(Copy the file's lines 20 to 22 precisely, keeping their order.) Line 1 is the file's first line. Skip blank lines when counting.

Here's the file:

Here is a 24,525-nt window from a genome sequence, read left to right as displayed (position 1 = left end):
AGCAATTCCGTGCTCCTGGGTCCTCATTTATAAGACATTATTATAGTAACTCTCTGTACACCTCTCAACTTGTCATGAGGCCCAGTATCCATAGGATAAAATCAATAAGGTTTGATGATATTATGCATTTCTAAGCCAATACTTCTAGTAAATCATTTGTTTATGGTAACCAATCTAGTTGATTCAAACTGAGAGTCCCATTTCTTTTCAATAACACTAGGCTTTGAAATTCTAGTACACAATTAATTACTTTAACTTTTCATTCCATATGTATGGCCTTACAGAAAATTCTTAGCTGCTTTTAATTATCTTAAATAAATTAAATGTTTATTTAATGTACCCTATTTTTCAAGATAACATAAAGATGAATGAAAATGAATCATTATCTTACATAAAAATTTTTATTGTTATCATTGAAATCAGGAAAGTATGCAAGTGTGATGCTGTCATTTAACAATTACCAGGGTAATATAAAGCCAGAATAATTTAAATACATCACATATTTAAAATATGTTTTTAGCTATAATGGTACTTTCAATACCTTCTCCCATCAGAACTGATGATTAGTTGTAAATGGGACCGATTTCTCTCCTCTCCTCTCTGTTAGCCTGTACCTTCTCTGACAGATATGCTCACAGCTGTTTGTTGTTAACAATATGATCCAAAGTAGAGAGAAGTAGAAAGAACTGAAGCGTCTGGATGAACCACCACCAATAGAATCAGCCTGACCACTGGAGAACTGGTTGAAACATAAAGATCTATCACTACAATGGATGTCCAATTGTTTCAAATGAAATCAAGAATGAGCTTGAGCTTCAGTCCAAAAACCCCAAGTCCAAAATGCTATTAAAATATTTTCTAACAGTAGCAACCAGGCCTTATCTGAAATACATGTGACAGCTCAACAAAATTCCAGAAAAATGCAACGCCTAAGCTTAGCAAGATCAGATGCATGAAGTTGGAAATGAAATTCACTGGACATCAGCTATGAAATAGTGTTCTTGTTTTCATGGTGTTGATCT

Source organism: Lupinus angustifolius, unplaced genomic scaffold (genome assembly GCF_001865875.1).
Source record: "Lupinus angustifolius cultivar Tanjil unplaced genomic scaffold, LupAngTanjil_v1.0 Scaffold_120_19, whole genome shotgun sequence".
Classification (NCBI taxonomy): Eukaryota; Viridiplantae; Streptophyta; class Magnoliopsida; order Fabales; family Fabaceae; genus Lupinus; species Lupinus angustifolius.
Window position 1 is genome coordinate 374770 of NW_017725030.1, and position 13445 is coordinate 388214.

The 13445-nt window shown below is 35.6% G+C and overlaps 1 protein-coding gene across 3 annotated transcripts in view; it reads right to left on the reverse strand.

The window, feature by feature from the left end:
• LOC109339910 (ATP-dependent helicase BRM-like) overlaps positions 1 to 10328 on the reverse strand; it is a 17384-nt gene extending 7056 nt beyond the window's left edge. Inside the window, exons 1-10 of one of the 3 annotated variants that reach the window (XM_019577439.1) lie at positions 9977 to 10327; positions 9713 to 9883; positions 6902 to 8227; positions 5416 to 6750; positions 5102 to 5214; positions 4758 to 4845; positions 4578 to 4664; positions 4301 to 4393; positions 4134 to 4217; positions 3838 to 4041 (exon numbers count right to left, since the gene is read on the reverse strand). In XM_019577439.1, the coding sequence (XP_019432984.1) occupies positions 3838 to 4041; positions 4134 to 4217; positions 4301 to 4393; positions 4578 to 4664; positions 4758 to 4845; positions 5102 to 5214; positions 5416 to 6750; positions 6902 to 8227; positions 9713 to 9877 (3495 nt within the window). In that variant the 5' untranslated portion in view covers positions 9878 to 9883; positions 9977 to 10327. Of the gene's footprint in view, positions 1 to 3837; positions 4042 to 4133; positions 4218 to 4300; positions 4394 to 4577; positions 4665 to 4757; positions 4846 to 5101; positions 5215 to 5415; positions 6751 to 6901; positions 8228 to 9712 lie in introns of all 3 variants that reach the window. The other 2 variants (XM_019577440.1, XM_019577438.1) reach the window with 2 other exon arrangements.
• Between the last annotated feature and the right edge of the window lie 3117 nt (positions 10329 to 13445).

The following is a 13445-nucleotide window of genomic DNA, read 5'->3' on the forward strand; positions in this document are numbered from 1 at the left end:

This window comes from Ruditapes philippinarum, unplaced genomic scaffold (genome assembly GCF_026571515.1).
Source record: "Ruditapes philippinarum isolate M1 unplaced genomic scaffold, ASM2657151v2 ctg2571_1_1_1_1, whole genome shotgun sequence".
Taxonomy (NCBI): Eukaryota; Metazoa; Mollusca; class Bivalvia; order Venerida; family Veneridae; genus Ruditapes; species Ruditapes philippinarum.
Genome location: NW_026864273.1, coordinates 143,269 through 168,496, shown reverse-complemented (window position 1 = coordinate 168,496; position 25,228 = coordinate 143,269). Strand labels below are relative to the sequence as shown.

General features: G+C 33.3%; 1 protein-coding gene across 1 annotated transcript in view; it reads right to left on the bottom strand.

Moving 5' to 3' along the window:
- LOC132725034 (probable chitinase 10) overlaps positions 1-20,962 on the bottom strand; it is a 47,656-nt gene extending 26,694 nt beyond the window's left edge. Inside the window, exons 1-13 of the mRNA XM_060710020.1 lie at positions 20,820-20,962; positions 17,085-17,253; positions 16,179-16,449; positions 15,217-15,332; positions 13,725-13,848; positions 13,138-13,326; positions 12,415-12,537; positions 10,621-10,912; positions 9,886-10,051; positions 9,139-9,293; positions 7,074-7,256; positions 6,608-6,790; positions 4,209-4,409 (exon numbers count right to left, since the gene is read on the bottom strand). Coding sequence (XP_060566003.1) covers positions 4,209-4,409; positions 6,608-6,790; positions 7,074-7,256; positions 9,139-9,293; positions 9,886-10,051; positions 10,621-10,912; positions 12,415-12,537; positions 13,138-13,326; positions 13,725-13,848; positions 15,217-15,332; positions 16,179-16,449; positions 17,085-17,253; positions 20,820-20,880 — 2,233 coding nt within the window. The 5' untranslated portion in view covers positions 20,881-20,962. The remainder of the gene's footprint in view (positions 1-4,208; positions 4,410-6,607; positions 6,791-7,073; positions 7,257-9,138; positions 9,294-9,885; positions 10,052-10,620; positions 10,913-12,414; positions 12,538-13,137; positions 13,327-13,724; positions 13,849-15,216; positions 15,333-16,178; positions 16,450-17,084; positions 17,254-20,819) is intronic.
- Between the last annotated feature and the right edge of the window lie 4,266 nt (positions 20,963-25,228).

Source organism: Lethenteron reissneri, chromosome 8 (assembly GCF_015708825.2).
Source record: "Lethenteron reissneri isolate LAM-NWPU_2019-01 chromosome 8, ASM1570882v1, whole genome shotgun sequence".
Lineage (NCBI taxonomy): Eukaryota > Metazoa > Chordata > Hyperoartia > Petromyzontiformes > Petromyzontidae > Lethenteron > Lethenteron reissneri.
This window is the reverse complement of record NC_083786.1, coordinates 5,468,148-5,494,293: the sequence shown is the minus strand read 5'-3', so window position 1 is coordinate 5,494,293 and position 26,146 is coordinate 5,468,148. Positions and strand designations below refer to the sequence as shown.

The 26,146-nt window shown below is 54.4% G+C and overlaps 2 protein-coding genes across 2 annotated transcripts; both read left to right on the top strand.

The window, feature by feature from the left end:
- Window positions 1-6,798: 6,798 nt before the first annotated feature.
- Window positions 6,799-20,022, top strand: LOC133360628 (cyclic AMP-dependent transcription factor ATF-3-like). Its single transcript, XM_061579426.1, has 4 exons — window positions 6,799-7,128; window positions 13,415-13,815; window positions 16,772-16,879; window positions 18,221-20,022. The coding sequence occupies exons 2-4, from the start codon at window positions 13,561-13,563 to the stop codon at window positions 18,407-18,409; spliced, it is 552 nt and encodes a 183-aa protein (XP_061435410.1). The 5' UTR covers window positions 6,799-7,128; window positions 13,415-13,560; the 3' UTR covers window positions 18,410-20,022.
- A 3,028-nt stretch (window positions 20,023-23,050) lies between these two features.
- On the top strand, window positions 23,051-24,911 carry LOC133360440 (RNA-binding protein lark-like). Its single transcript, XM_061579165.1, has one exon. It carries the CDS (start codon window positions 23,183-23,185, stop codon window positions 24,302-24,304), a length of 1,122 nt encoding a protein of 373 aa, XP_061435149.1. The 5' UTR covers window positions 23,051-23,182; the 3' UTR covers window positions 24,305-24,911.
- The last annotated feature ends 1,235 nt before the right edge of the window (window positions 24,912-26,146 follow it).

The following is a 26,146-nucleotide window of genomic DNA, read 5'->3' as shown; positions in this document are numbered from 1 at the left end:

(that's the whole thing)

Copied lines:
Source organism: Lethenteron reissneri, chromosome 8 (assembly GCF_015708825.2).
Source record: "Lethenteron reissneri isolate LAM-NWPU_2019-01 chromosome 8, ASM1570882v1, whole genome shotgun sequence".
Lineage (NCBI taxonomy): Eukaryota > Metazoa > Chordata > Hyperoartia > Petromyzontiformes > Petromyzontidae > Lethenteron > Lethenteron reissneri.